When he came up to the big leagues with the Arizona Diamondbacks in 2009, Gerardo Parra hit a home run in his first at-bat. Maybe that can help explain the journeyman’s continued propensity for coming up clutch in big moments.
Parra has only been a Washington National since May 9, shortly after the San Francisco Giants designated him for assignment and he opted for free agency. His first base hit in a Nationals uniform? Just your everyday eighth-inning, two-outs grand slam that proved to be the game-winning play against the Los Angeles Dodgers May 11.
“A great moment for me,” Parra told reporters in Los Angeles. “I tried to help my team to win and that’s what we do. Just hitting a good pitch. Pitch in the zone. Try to put the ball in play.”
That was putting it lightly. He followed it up a few days later with a go-ahead two-run home run, followed by a stolen base and insurance run, to beat the Mets.
Parra, a 32-year-old who was batting .198 at the time he was DFA’d, is now an unlikely Nationals role payer who keeps finding ways to make the right play in pressure situations.
It continued Monday, not at the plate but in the field. In the fourth inning of Washington’s 3-2 loss to the Miami Marlins, Parra made a running catch in center field for one out, then gunned the ball to Trea Turner in time to stop Miami’s Jorge Alfaro from advancing to second — an uncommon 8-6 double play. He followed it up with another running catch later in the afternoon, hardly a given for this year’s mistake-prone Nationals defense.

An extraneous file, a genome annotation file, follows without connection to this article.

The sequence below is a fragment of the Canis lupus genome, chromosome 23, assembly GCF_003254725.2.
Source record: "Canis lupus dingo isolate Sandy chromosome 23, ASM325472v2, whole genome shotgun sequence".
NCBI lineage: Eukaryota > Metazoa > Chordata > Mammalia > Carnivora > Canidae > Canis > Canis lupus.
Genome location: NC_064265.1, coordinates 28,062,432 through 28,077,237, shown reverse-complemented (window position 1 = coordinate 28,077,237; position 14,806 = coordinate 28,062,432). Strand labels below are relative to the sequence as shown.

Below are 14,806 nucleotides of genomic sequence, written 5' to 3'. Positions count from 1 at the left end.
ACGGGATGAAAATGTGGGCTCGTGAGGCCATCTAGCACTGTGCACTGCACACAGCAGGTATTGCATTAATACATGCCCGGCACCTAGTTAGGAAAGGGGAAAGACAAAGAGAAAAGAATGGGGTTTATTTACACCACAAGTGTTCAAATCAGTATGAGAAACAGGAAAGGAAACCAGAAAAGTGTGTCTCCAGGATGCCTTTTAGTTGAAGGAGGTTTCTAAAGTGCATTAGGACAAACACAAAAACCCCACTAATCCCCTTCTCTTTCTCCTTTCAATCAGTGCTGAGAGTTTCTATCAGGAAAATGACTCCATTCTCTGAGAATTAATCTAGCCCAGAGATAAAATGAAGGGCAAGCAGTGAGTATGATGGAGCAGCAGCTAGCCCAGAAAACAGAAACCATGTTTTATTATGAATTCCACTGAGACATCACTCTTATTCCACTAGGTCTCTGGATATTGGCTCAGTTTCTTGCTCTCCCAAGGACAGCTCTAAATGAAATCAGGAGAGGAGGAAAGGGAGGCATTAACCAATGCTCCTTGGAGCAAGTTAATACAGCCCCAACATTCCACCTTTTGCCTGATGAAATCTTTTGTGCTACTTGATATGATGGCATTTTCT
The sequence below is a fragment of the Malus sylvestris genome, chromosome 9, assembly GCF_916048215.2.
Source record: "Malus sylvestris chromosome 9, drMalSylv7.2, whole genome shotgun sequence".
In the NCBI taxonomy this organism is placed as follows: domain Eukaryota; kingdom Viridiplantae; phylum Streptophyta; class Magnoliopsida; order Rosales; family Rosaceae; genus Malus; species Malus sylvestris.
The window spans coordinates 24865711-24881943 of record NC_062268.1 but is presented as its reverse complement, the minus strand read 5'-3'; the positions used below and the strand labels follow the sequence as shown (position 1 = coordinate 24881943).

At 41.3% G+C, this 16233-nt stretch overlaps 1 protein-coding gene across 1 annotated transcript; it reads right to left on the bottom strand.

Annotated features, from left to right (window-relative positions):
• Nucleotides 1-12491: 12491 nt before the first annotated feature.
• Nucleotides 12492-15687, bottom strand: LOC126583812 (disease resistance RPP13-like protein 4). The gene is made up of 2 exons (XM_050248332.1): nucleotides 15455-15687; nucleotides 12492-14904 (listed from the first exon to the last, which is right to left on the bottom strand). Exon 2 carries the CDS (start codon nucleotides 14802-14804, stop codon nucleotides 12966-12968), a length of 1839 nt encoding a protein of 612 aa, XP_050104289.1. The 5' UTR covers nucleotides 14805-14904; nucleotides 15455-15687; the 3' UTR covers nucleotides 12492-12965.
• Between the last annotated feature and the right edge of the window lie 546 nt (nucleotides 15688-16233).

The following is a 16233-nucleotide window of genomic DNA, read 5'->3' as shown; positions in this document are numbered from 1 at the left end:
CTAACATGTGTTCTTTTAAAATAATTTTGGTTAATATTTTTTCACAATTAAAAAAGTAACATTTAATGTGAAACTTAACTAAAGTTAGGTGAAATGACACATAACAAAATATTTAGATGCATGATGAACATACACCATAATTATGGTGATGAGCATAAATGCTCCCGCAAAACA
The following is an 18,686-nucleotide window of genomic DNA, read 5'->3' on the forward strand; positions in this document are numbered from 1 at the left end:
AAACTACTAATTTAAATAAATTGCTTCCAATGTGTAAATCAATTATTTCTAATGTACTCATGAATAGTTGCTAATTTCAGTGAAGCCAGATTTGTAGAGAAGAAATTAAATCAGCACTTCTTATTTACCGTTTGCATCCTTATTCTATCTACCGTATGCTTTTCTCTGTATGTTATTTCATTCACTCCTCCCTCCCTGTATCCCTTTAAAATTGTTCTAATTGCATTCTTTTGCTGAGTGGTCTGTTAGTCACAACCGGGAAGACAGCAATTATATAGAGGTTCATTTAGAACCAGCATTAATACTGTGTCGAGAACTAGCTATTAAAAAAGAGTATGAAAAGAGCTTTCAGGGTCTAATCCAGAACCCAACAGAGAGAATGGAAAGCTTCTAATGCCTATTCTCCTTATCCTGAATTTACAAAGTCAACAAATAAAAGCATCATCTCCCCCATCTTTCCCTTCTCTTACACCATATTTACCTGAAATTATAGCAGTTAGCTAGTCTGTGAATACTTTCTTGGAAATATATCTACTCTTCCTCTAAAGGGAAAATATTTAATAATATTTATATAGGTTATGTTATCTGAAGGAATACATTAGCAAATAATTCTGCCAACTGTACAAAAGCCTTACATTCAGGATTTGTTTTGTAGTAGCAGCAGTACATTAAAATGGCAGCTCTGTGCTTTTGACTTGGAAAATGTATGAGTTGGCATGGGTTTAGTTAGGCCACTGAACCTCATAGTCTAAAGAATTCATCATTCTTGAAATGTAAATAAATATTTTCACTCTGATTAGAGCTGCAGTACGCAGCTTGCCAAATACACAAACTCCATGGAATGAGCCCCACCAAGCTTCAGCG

“He plays good defense and he’s got a cannon for an arm,” pitcher Max Scherzer said. “You saw today, he was all over the diamond making plays for us. He made some good catches out there in right-center field, he was able to throw out Alfaro and made a nice, ready catch.”
Parra is listed as an outfielder — he won two Gold Glove Awards there, in 2011 and 2013 — but Monday was in fact Parra’s first time starting in center for the Nationals. In his seven starts before that, Parra had to cover first base with both Ryan Zimmerman and Matt Adams injured.
Adams has since returned, and save for Zimmerman, the Nationals are back to a healthy state. So a recent signing like Parra, who has only played in 12 games for Washington but batted .314 in that time, might see fewer opportunities to play even if he’s made a case for himself.
Asked if Parra might be part of the Nationals’ outfield rotation going forward, manager Dave Martinez said Parra “knows his role.”
“We’re gonna get him in against right-handed pitching,” Martinez said. “I love him because he’s a left-handed bat off the bench, and yet, he can come in and play all three outfield positions, play first base for us, even pinch-run for us if need be. Since we got him, he’s been great.
“One thing I’ll mention,” he added, “is he’s a leader in the clubhouse, too, which I like, and he helps all the Latin players, which is really really good.”
Scherzer can attest to Parra’s clubhouse presence. They were Diamondbacks teammates in 2009, much earlier in their careers.
“I played with him all the way when he was a pup back when we were in Arizona together. Nothing’s really changed,” Scherzer said of Parra. “He’s a great guy for our clubhouse and what he can do for the ball club.”
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